Oak tag posters should have the names and phone numbers of all participating shadchanim. Preferably, a blurb should be next to each shadchan listed, highlighting his or her specialties. Throughout the event, shadchanim should be formally introduced to each other so that easy communication is established and facilitated.

Such events will contribute greatly towards the shidduchim efforts that our communities greatly need.

{Rabbi G. Tannenbaum}

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  1. Wow! What a positive event. I wish every shul would copy this event. The shidduch crisis could be cured almost instantly. The organizers of this event should be widely congratulated. I sure hope that they continue their fabulously good work. Chazak Veamatz.

  2. I was at this event.

    Special thanks to Rabbi and Rebetzin Tannenbaum for putting this together.

    With the ever growing frum community, these type of networking events are extremely important to make sure that people know about each other,

    Abe S

  3. Very important guidance and a message to people living out of town, ie. Toronto, Cleeveland, Baltomore, where the Shiduchim crisis is perportionately, far worse then in NY & NJ. (yes, Far Worse)::

    People will overwelmingly look to the behavior of your married daughters, already living in NY.

    1. Do they keep on shlepping their husbands to their home for every Yom Tov or occasion?

    2. Do they refrain from going to their NY or NJ inlaws, because “why should they see us more than my parents”?

    3. At the time of the Chasunna did you insist on doing everything (Dating, Vort, Chassunah, Shabos Sheva Brochos) out of town?

    4. Hint: Money spent on clothing to perfect the appearance of your married daughters living in NY, will get you much more milage than spending it on your shidduch seeking daughter who is currently still living out of town, and not seen as much.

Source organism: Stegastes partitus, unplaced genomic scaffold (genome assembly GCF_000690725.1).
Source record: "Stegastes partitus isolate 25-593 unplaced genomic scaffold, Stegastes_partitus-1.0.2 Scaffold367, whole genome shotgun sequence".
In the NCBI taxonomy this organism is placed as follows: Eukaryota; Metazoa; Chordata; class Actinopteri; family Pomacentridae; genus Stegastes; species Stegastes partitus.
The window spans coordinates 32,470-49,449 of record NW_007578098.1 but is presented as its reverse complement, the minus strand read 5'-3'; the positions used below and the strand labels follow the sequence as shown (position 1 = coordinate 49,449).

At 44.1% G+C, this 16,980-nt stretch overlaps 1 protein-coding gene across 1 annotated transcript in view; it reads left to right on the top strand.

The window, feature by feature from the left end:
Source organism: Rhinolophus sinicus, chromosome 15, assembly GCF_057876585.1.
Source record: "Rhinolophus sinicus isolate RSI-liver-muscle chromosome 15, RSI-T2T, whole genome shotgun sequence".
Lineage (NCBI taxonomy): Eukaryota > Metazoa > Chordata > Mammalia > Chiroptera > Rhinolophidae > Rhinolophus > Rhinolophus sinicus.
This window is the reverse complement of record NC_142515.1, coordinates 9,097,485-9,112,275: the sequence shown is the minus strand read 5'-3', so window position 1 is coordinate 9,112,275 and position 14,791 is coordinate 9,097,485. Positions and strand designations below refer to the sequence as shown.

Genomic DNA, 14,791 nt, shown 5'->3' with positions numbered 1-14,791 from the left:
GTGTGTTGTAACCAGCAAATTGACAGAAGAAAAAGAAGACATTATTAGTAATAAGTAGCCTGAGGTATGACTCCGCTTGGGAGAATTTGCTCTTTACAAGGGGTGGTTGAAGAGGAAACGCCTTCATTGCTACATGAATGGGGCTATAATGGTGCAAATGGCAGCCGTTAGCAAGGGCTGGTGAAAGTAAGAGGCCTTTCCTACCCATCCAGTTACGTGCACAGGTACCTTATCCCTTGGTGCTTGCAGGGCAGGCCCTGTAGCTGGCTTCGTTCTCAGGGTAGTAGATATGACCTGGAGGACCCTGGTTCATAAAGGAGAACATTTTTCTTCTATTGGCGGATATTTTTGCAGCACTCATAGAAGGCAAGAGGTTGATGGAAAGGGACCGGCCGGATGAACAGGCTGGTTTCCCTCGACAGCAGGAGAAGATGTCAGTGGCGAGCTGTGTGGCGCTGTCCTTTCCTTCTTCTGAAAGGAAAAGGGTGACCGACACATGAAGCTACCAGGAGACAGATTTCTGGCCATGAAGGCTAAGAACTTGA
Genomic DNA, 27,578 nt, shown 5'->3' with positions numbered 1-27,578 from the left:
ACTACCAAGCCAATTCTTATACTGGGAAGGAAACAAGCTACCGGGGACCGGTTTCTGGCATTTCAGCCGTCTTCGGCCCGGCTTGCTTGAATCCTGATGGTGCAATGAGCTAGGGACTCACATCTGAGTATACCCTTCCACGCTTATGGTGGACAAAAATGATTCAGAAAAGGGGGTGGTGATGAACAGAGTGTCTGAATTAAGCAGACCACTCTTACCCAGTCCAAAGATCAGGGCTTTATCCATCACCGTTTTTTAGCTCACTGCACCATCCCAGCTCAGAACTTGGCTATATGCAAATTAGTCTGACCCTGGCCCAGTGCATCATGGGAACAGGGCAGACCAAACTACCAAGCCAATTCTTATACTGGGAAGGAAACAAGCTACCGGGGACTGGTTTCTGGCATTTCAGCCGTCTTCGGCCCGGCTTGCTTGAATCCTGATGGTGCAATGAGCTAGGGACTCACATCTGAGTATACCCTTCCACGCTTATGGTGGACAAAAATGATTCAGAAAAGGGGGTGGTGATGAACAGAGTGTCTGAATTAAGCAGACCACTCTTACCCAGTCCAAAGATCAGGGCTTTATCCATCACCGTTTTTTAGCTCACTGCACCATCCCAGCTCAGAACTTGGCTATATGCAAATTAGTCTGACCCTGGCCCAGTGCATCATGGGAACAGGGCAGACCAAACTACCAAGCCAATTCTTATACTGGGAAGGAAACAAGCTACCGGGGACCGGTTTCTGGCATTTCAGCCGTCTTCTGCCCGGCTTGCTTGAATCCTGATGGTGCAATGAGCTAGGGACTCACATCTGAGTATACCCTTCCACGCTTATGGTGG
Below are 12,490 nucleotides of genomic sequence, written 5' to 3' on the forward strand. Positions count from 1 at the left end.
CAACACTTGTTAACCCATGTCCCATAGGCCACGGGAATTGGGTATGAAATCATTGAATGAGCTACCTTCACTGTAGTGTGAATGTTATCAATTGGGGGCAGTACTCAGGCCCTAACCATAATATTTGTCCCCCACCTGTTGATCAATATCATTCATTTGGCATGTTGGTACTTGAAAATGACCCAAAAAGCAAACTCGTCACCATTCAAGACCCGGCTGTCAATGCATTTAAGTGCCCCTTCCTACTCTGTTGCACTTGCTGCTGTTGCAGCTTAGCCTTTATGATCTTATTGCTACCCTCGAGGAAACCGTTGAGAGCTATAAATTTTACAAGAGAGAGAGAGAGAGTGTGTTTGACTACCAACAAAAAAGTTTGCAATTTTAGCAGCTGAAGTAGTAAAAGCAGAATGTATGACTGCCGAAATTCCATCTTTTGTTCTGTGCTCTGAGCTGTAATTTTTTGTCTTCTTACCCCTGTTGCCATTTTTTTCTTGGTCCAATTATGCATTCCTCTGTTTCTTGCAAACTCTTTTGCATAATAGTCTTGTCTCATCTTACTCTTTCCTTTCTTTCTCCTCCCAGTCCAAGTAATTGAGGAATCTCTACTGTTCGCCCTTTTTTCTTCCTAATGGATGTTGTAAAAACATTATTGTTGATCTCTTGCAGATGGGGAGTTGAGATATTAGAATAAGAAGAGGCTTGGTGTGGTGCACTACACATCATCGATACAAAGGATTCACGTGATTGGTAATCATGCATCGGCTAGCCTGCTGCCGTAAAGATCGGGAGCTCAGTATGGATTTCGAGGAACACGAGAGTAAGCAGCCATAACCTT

4. It was quite apparent that some “shadchanim” who attended were only there to find shidduchim for their own children and not necessarily for anyone else.

  5. I had heard that there was a fee charged for this event.
    Can you confirm this?
    How many expenses did this event incur that so many people would be required to render payment?
    Is this just one more way we are taking advantage of the “Shidduch Crisis” mania?

  6. Whoever didnt want to pay the 15 or so dollars to walk in had the option not to. And if the shull who can use the money had some financial benefit from it, then who is bothered by it?

    Now while I might agree that some people may have tryed to game the system by posing as matchmakers and in effect tryed to look out for theyr own kids, I am not sure how this can be confirmed as hard fact.

    Bottom line is, the concept of this venue is important for singles , so that matchmakers and non matchmakers alike are aware of the fact that he and she are out there.The other option is for the singles to stay home and do nothing.

    And lastly, there is no reason why another shull or organazation cannot copy this model as clearly suggested and outlined by Rabbi Tannenbaum in the main article, and build upon it and fix whatever needs fixing.

    They can insist on having only matchmakers with a track record in the community, They can charge nothing if they wish to,and they can channel singles to specific matchmakers based on expertise and experience in different areas and social circles , like older singles , divorced , chasidish , modern orthodox, yeshiva type, etc.

    Now, this sort of venue will not have the answer to every individual and distinct personality that shows up, but I belive that alot can result from these events.

    Abe Schonfeld

  7. To #4:
    What’s your point?
    To #5:
    According to the article,
    “A nominal charge was set as an entrance fee to help defray expenses.”
    What’s wrong with that? Lets say the amount was more then you think is appropriate, if true, why don’t you put something together for less?
    (I do not know the amount, but as the article says, it was “nominal”.)